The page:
Security Breaks: TeamTNT’s DockerHub Credentials Leak

We constantly deploy and study our honeypots to get a view of actively exploited vulnerabilities and misconfigurations on platforms and services that pose cloud security risks. One of these honeypots is based on exposed Docker REST API for analysis from cloud services providers’ and users’ perspectives. Upon analyzing the samples, we realized and were able to understand the threat actors’ use of container registry features for Docker malware and tactics, techniques, and procedures (TTPs).

Our honeypots showed threat actor TeamTNT were leaking credentials from at least two of their attacker-controlled DockerHub accounts, namely alpineos (with over 150,000 pulls) and sandeep078 (with 200 pulls). We have notified Docker about these accounts.

The account alpineos was used in exploitation attempts on our honeypots three times, from mid-September to early October 2021, and we tracked the deployments’ IP addresses to their location in Germany. The threat actors were logged in to their accounts on the DockerHub registry and probably forgot to log out. Unless a user is not logged out manually, the header “X-Registry-Auth” stores the credentials.

These DockerHub profiles were actively used to deploy malicious images containing the following:

  1. Rootkits
  2. Docker escape kits
  3. XMRig Monero miners
  4. Credential stealers
  5. Kinsing malware
  6. Kubernetes exploit kits

In July 2021, we published our research on TeamTNT’s malicious activities and found evidence of the group infiltrating via the Docker API. As a result, we found 26 unique DockerHub accounts that are either compromised or malicious. Of the two we identified here, the most interesting account for study was the alpineos account, which hosted malicious container images with over 150,000 pulls.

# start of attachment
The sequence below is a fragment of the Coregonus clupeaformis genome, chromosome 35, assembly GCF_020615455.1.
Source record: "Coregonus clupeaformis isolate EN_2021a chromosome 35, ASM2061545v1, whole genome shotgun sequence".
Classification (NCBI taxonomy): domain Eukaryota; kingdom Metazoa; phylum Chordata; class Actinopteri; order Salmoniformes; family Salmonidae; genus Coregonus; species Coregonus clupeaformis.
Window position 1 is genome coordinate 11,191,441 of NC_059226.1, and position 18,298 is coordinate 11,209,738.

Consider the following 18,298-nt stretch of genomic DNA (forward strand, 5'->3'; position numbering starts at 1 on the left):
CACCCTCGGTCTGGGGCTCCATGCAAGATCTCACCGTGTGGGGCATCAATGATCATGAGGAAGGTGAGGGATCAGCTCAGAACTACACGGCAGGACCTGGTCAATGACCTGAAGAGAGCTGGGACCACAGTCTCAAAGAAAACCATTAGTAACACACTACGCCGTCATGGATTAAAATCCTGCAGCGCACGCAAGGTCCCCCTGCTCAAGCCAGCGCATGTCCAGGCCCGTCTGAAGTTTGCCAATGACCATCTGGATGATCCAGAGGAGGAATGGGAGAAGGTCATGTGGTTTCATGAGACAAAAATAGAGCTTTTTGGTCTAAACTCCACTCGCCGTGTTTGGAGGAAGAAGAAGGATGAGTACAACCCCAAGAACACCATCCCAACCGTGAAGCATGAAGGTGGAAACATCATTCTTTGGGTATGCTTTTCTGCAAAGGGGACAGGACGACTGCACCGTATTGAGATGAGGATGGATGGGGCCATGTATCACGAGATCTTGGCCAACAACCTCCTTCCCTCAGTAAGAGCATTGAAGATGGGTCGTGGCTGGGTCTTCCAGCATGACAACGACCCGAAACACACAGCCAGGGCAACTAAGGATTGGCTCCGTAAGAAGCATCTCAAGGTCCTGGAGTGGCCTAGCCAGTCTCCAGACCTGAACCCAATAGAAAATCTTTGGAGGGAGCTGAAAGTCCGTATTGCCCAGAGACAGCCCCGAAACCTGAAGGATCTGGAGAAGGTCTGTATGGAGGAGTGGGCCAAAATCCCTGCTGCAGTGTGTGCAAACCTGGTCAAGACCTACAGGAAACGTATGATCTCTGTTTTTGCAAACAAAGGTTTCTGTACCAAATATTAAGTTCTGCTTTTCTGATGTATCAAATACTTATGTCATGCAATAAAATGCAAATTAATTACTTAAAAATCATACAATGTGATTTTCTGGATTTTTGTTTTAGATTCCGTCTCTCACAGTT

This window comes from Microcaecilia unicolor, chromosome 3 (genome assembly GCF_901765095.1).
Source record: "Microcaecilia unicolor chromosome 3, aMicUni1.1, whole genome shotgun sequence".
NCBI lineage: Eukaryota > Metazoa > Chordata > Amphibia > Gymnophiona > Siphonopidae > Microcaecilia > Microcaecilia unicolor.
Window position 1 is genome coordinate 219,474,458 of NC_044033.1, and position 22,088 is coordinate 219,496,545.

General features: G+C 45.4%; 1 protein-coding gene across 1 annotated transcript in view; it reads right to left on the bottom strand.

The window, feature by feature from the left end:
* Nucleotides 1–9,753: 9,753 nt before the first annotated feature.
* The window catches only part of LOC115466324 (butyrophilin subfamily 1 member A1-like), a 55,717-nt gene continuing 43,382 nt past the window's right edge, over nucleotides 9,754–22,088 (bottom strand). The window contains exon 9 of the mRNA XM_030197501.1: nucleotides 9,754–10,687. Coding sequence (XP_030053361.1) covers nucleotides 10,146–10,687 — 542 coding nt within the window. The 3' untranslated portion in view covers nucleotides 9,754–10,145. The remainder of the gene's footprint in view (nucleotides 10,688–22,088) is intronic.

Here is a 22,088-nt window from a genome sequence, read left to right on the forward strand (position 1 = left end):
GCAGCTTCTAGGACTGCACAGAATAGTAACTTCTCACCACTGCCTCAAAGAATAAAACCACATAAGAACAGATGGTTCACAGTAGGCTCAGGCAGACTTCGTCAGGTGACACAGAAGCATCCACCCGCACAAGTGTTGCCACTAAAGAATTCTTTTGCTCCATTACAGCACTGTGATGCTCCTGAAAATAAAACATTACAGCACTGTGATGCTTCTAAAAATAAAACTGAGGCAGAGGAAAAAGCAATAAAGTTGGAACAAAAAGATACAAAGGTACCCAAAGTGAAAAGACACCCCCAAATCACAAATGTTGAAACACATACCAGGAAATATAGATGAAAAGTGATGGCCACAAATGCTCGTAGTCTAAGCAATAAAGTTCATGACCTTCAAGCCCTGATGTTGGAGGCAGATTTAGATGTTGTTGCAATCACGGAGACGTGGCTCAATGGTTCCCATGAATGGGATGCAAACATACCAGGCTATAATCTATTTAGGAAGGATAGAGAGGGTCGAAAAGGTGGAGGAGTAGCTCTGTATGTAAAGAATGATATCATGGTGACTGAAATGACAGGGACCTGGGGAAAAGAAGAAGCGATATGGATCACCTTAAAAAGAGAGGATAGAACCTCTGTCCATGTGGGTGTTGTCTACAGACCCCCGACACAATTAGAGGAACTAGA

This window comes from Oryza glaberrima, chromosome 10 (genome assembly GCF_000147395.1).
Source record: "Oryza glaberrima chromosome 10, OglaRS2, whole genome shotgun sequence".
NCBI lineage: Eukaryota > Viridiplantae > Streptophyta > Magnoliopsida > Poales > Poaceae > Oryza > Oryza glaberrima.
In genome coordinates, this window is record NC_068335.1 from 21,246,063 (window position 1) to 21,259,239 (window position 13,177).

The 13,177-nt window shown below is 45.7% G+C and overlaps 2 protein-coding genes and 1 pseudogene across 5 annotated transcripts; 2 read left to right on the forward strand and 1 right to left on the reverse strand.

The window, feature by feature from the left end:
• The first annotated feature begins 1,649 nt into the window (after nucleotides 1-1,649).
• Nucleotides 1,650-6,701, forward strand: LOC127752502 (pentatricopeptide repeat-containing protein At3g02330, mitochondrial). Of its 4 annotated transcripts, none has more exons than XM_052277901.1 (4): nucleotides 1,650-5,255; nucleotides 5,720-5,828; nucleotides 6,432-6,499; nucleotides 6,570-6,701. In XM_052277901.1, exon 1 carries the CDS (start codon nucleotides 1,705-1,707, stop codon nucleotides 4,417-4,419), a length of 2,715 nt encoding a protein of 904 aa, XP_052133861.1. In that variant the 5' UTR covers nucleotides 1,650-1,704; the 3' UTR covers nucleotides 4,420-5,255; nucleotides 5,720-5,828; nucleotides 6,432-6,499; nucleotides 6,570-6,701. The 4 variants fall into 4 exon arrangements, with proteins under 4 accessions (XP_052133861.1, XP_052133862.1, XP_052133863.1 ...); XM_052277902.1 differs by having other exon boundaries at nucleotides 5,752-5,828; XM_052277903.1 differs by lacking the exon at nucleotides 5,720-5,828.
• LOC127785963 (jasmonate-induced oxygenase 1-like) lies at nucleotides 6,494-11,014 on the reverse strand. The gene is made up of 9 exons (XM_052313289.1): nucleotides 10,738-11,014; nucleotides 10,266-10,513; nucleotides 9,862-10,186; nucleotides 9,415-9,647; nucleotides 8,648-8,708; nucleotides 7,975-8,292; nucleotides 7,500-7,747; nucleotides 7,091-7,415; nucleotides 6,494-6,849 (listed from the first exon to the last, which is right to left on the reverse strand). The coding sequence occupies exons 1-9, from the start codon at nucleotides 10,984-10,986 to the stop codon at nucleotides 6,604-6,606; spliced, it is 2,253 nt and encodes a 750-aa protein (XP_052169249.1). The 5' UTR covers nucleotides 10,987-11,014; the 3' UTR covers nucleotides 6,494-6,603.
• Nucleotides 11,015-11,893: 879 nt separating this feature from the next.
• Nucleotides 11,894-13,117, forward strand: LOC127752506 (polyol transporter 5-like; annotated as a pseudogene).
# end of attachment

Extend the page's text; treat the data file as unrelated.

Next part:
Container registries and Docker daemon

Docker is a container services platform that helps developers follow a write-once-run-anywhere (WORA) practice. It’s simple to use and is favored by developers, as a user can write services and deploy applications at great speed. Most importantly, Docker works with any platform.

Container registries are storage and distribution platforms for container images, similar to how codes or programs are hosted on repositories like GitHub. With the right authorization context, one can simply “pull” an image, create a container based on it, and deploy applications. Many container registries such as DockerHub, Amazon Elastic Container Registry (ECR), and Alibaba Container Registry, to name a few, host container images.

When you create a container, the container daemon looks up the image from the container registry by default. In our analysis, we use DockerHub as an example. 

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